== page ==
It is important for the rehabilitation team members to take care of depression symptoms and emotional difficulties during the process of rehabilitation.
Clinical implications[edit | edit source]
Stroke patients: depression in stroke patient may considered to be biological process that correlates with the size and location of the area affected on brain. It is called post-stroke depression and may slow the recovery rate, hinder patient outcomes, negatively affects on lower functional status and stroke survivors’ quality of life, and secondary complication. Depression believed to be more common in stroke patients with aphasia than those without and when it was treated medically the studies show decrease in the mortality rate. As our goal of rehabilitation is to improve one’s adaptation to a disability in cope with functional improvement, the physician will sometimes need to deal with depression before dealing with physical rehab.
Athletic injury rehab: the rehab process may be affected by psychological responses such as loss of identity, fear, anxiety, loss of confidence, denial of injury, rapid mood swing, and unreasonable fear of re-injury. Though using goal setting, cognitive structures, maintain patient motivated, and psychological support are helpful strategies for faster recovery and cope with process of rehabilitation and social strategy.
In critical care: after discharge from critical care younger and older patients showed significant incidence of long-term cognitive and psychological dysfunction that impact on long-term function and quality of life.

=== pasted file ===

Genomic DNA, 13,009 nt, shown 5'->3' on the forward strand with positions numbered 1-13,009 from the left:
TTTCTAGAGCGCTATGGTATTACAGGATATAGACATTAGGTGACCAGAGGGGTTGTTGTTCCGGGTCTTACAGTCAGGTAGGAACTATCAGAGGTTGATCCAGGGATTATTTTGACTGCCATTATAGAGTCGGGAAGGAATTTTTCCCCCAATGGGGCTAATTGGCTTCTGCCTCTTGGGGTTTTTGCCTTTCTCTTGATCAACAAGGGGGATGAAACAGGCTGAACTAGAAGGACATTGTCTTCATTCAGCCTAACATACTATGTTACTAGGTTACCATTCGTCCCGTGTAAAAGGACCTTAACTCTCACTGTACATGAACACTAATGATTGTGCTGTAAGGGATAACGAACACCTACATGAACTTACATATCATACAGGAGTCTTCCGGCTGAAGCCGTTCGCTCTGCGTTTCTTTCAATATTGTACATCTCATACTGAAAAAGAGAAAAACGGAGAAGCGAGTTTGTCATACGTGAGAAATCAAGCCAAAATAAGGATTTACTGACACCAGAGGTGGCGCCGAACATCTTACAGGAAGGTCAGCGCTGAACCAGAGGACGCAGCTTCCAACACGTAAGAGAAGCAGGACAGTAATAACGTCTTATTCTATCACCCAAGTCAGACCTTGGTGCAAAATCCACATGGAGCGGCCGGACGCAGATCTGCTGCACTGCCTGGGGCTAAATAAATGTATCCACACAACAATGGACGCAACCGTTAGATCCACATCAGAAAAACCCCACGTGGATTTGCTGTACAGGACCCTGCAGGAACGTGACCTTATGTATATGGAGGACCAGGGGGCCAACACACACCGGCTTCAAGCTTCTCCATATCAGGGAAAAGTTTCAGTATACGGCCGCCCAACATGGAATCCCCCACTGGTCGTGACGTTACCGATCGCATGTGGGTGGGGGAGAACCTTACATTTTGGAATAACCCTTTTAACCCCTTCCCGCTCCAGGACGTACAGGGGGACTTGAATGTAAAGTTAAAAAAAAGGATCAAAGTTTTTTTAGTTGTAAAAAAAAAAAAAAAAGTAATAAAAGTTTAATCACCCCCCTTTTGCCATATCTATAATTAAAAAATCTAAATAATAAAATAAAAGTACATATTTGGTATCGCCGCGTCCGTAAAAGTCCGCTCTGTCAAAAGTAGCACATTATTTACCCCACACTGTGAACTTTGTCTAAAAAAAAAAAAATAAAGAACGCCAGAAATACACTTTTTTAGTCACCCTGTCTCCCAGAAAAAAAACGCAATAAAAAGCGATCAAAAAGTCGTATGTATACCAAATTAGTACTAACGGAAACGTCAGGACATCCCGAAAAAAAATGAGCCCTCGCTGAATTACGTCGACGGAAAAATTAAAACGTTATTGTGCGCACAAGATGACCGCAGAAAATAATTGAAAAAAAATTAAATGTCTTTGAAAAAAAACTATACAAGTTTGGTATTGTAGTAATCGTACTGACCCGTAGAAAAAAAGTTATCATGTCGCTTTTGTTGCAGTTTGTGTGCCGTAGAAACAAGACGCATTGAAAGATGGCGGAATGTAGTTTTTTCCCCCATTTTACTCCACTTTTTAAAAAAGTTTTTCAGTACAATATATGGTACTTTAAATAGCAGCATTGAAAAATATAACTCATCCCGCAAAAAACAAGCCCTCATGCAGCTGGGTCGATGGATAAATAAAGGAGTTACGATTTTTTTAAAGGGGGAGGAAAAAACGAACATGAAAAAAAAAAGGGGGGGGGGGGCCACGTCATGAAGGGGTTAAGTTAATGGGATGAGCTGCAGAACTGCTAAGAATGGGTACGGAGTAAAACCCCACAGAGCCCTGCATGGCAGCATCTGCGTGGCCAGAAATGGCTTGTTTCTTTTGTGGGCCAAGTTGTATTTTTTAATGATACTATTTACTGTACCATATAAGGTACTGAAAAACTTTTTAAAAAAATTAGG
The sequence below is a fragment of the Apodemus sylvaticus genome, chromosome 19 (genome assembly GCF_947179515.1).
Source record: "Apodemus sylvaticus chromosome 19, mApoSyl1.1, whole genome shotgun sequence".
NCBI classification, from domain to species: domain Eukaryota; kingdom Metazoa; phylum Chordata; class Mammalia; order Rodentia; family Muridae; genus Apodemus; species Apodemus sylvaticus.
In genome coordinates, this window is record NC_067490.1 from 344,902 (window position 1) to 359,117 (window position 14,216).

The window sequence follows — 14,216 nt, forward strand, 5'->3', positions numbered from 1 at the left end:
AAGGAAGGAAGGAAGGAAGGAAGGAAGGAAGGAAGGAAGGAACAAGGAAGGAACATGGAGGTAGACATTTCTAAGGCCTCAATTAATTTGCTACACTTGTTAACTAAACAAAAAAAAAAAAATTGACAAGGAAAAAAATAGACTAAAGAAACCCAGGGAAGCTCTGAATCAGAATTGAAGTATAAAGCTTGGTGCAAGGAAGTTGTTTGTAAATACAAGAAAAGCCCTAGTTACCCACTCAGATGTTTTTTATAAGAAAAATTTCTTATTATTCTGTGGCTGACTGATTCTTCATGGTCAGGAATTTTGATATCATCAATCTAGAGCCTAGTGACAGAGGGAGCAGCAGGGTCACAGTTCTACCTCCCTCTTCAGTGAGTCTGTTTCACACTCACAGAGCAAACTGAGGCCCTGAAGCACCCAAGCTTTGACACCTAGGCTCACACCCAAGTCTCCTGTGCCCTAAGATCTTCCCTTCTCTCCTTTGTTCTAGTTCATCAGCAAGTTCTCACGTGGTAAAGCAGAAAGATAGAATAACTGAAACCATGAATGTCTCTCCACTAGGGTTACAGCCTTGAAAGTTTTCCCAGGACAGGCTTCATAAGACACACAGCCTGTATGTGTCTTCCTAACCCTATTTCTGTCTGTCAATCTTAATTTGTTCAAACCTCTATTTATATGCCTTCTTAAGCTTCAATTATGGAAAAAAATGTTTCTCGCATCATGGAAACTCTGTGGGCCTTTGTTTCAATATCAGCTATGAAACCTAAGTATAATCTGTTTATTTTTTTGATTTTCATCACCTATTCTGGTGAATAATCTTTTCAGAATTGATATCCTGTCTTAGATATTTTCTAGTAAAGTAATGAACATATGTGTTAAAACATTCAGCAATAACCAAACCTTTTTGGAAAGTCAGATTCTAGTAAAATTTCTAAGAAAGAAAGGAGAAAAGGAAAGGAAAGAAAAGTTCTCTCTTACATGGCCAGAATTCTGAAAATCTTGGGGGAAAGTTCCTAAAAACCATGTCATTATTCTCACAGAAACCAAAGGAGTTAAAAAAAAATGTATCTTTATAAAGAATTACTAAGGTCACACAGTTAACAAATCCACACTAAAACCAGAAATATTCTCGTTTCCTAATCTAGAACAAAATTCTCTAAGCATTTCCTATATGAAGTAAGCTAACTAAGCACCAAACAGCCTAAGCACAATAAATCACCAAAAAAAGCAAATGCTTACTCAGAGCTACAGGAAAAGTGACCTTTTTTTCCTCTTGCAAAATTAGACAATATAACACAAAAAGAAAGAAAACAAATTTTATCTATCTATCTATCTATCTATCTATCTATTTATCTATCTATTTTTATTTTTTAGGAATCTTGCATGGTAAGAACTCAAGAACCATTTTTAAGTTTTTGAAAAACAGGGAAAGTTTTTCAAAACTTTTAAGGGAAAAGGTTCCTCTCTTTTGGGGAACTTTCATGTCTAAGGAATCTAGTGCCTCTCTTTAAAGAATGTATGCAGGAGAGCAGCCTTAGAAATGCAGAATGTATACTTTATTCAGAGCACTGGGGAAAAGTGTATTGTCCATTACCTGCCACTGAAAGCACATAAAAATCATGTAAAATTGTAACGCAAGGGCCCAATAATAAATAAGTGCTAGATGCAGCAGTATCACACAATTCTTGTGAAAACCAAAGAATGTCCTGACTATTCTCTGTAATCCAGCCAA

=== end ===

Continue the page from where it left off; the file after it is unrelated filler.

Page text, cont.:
References[edit | edit source]
- Bruijning JE, van Rens GH, Fick M, Knol DL, van Nispen RM. Longitudinal observation, evaluation and interpretation of coping with mental (emotional) health in low vision rehabilitation using the Dutch ICF Activity Inventory. Health and quality of life outcomes. 2014 Dec;12(1):1-6.
- Cully JA, Gfeller JD, Heise RA, Ross MJ, Teal CR, Kunik ME. Geriatric depression, medical diagnosis, and functional recovery during acute rehabilitation. Archives of physical medicine and rehabilitation. 2005 Dec 1;86(12):2256-60.
- American College of Sports Medicine, American Academy of Family Physicians, American Academy of Orthopaedic Surgeons, American Medical Society for Sports Medicine, American Orthopaedic Society for Sports Medicine, American Osteopathic Academy of Sports Medicine. Psychological issues related to injury in athletes and the team physician: a consensus statement. Medicine and science in sports and exercise. 2006 Nov;38(11):2030-4.
- Jeong YJ, Kim WC, Kim YS, Choi KW, Son SY, Jeong YG. The relationship between rehabilitation and changes in depression in stroke patients. Journal of physical therapy science. 2014;26(8):1263-6.
- Kincheloe HB. The Impact of Depression on Treatment Outcomes for Patients with Aphasia who Participate in an Intensive Comprehensive Aphasia Program (ICAP).
- Clancy O, Edginton T, Casarin A, Vizcaychipi MP. The psychological and neurocognitive consequences of critical illness. A pragmatic review of current evidence. Journal of the Intensive Care Society. 2015 Aug;16(3):226-33.